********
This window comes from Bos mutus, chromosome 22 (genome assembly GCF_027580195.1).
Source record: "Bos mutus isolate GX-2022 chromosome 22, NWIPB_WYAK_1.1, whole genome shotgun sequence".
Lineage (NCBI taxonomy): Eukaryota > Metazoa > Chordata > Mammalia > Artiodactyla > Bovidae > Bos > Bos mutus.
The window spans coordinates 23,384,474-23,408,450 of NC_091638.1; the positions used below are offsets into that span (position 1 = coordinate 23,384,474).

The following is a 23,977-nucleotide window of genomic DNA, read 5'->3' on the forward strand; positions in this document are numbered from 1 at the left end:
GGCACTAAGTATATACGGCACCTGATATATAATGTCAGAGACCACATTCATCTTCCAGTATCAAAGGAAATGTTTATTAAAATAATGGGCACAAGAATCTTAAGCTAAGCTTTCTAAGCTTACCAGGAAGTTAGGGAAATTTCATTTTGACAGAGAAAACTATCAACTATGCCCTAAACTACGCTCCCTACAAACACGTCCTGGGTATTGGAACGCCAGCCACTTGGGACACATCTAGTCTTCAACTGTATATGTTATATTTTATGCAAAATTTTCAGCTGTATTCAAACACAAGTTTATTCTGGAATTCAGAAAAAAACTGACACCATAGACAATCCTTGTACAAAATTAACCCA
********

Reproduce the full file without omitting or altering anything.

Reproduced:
This window comes from Bos mutus, chromosome 22 (genome assembly GCF_027580195.1).
Source record: "Bos mutus isolate GX-2022 chromosome 22, NWIPB_WYAK_1.1, whole genome shotgun sequence".
Lineage (NCBI taxonomy): Eukaryota > Metazoa > Chordata > Mammalia > Artiodactyla > Bovidae > Bos > Bos mutus.
The window spans coordinates 23,384,474-23,408,450 of NC_091638.1; the positions used below are offsets into that span (position 1 = coordinate 23,384,474).

The following is a 23,977-nucleotide window of genomic DNA, read 5'->3' on the forward strand; positions in this document are numbered from 1 at the left end:
GGCACTAAGTATATACGGCACCTGATATATAATGTCAGAGACCACATTCATCTTCCAGTATCAAAGGAAATGTTTATTAAAATAATGGGCACAAGAATCTTAAGCTAAGCTTTCTAAGCTTACCAGGAAGTTAGGGAAATTTCATTTTGACAGAGAAAACTATCAACTATGCCCTAAACTACGCTCCCTACAAACACGTCCTGGGTATTGGAACGCCAGCCACTTGGGACACATCTAGTCTTCAACTGTATATGTTATATTTTATGCAAAATTTTCAGCTGTATTCAAACACAAGTTTATTCTGGAATTCAGAAAAAAACTGACACCATAGACAATCCTTGTACAAAATTAACCCA